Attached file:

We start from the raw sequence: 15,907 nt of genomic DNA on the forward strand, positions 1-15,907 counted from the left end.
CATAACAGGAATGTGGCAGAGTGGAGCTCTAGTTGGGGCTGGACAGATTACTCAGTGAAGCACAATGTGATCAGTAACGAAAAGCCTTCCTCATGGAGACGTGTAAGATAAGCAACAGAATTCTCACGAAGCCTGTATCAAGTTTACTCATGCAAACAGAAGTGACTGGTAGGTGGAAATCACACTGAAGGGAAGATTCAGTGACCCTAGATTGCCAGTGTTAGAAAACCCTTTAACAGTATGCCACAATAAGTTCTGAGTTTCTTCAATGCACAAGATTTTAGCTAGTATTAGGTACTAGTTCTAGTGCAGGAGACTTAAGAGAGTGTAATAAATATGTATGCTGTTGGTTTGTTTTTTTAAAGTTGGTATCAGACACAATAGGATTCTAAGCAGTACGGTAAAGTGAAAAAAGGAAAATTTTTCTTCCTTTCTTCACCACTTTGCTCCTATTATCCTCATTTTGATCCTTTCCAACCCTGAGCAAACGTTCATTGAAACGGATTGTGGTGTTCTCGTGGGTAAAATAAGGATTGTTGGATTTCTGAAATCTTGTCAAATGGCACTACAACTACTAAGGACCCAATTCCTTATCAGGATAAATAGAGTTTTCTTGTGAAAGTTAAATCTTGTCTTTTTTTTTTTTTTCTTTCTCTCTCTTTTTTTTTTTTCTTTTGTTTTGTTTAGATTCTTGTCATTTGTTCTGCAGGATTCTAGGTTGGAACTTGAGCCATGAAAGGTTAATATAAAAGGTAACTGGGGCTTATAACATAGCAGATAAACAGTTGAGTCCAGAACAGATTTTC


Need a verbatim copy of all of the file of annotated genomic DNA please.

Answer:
We start from the raw sequence: 15,907 nt of genomic DNA on the forward strand, positions 1-15,907 counted from the left end.
CATAACAGGAATGTGGCAGAGTGGAGCTCTAGTTGGGGCTGGACAGATTACTCAGTGAAGCACAATGTGATCAGTAACGAAAAGCCTTCCTCATGGAGACGTGTAAGATAAGCAACAGAATTCTCACGAAGCCTGTATCAAGTTTACTCATGCAAACAGAAGTGACTGGTAGGTGGAAATCACACTGAAGGGAAGATTCAGTGACCCTAGATTGCCAGTGTTAGAAAACCCTTTAACAGTATGCCACAATAAGTTCTGAGTTTCTTCAATGCACAAGATTTTAGCTAGTATTAGGTACTAGTTCTAGTGCAGGAGACTTAAGAGAGTGTAATAAATATGTATGCTGTTGGTTTGTTTTTTTAAAGTTGGTATCAGACACAATAGGATTCTAAGCAGTACGGTAAAGTGAAAAAAGGAAAATTTTTCTTCCTTTCTTCACCACTTTGCTCCTATTATCCTCATTTTGATCCTTTCCAACCCTGAGCAAACGTTCATTGAAACGGATTGTGGTGTTCTCGTGGGTAAAATAAGGATTGTTGGATTTCTGAAATCTTGTCAAATGGCACTACAACTACTAAGGACCCAATTCCTTATCAGGATAAATAGAGTTTTCTTGTGAAAGTTAAATCTTGTCTTTTTTTTTTTTTTCTTTCTCTCTCTTTTTTTTTTTTCTTTTGTTTTGTTTAGATTCTTGTCATTTGTTCTGCAGGATTCTAGGTTGGAACTTGAGCCATGAAAGGTTAATATAAAAGGTAACTGGGGCTTATAACATAGCAGATAAACAGTTGAGTCCAGAACAGATTTTC